Why do you pray... or not pray? The more I talk with students, and others, I see a lot of desire to pray. Yet it seems we sense that we don't pray enough or as much as we want. The issue is not that we don't pray; the problem is that we don't persevere in prayer. Instead of taking the legalistic route of exhorting you that you should stop being so lazy and get on your knees (not very inspiring, is it?), let's consider God for a moment.
Our Triune God is the Creator of the universe. Everything is his, and his is sovereign over all. His relationship to his creatures is what we call "providence." God's providence means that he is intimately involved in the world he has made. The Lord sustains and governs all creation. We, as the apex of his creation, are totally and completely dependent upon him. All creation was pronounced "good" because it came from God, who himself is good. Events, then, that happen in God's world are neither random and by chance, nor deterministic and by fate.
The providence of God is working to fulfill his good plans in the world. God is, therefore, concerned to use human prayers to accomplish that plan so that intercession is integral to God's design, and not in contradiction to it. God is present and active in human lives. Question and answer 28 of the Heidelberg Catechism states, "How does the knowledge of God's creation and providence help us? We can be patient when things go against us, thankful when things go well, and for the future we can have good confidence in our faithful God and Father that nothing will separate us from his love. All creatures are so completely in his hand that without his will they can neither move nor be moved."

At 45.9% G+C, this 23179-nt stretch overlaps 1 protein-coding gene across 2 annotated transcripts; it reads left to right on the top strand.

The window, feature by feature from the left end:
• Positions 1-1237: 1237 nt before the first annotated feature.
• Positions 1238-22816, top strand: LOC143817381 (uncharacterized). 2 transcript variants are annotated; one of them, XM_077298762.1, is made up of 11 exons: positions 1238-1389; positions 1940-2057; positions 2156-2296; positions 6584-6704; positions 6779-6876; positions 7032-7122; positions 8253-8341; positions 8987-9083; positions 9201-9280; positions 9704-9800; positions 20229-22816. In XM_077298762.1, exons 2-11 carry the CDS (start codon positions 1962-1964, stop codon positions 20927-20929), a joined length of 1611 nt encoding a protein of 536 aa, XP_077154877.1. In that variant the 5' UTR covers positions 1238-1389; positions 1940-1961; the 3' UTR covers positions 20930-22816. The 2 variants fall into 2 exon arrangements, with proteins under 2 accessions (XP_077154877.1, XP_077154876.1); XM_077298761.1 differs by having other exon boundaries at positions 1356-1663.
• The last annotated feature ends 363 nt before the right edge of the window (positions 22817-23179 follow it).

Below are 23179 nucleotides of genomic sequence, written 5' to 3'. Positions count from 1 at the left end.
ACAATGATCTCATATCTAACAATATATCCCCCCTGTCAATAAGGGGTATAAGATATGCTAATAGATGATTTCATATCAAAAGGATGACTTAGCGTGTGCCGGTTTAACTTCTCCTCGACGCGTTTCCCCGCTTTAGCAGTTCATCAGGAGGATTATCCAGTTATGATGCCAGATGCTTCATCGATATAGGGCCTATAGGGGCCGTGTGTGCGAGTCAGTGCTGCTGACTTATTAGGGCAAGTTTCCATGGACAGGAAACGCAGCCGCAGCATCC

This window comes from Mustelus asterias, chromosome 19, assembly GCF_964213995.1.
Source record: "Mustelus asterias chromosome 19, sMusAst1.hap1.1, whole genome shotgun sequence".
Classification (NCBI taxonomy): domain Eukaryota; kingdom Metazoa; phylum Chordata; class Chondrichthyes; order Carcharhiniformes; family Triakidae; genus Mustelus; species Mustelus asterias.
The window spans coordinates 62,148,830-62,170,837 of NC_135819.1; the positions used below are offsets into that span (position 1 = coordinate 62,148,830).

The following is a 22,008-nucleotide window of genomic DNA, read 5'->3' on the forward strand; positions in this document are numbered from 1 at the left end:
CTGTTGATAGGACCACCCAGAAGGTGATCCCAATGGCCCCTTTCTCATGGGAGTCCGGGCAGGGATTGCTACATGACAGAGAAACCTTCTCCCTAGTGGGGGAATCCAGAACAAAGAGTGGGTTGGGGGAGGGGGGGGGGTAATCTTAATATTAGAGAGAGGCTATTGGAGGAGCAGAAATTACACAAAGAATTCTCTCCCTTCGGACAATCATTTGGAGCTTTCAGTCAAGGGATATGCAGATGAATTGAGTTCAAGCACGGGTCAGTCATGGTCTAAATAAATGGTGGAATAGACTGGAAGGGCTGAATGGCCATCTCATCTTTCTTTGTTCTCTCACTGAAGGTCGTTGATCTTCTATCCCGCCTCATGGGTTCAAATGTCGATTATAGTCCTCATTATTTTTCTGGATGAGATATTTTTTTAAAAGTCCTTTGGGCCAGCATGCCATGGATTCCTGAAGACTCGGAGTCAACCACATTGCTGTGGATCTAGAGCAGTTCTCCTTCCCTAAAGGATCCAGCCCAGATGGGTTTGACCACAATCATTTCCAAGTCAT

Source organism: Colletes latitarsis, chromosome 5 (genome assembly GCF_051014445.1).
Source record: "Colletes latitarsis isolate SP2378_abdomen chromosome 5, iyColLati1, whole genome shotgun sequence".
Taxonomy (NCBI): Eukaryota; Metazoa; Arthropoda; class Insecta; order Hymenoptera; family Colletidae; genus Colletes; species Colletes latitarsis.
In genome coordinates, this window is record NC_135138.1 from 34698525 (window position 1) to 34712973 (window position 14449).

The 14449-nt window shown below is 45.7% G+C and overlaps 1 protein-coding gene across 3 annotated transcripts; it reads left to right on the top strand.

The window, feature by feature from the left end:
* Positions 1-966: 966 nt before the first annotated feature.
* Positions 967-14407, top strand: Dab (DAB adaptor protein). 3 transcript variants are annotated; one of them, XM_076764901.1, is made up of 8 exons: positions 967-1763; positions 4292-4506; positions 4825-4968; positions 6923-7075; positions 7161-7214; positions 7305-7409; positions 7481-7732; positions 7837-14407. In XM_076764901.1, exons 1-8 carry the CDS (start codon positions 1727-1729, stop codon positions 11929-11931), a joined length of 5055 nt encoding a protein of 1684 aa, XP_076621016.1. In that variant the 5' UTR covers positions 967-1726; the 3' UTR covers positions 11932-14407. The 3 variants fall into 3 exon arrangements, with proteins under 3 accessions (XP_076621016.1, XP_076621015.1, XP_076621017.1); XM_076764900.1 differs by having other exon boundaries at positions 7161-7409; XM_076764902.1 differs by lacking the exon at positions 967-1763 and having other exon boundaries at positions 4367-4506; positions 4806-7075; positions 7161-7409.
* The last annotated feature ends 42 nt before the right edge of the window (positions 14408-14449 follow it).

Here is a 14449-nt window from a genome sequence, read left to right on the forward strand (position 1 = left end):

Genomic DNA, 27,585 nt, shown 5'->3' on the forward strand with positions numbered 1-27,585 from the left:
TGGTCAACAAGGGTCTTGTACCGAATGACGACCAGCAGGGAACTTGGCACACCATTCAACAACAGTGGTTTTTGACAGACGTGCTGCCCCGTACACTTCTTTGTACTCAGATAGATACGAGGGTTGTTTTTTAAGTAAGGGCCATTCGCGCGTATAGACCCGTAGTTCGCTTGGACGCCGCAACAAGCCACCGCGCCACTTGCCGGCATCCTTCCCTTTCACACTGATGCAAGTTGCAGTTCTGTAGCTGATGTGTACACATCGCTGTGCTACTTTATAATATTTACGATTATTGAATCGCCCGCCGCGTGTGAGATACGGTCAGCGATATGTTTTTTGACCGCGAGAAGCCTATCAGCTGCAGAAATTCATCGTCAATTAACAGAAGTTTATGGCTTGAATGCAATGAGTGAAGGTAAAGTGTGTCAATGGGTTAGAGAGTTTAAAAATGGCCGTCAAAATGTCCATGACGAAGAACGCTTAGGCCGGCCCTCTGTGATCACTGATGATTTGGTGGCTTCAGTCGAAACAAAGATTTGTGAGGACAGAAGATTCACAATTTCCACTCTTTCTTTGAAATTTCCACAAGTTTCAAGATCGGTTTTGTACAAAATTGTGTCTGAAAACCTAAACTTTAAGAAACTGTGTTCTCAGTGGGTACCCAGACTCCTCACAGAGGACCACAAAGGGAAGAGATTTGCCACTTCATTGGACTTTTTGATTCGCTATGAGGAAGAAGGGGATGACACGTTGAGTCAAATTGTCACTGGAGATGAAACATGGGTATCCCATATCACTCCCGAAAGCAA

Want to pray? Think about who God is, and be inspired to pray because of our great dependence upon him for everything, and since everything God does is good. Please join with me in prayer this academic year that God would save a whole bunch of college students, and bring many of them into the life of our church. Even so, come Lord Jesus.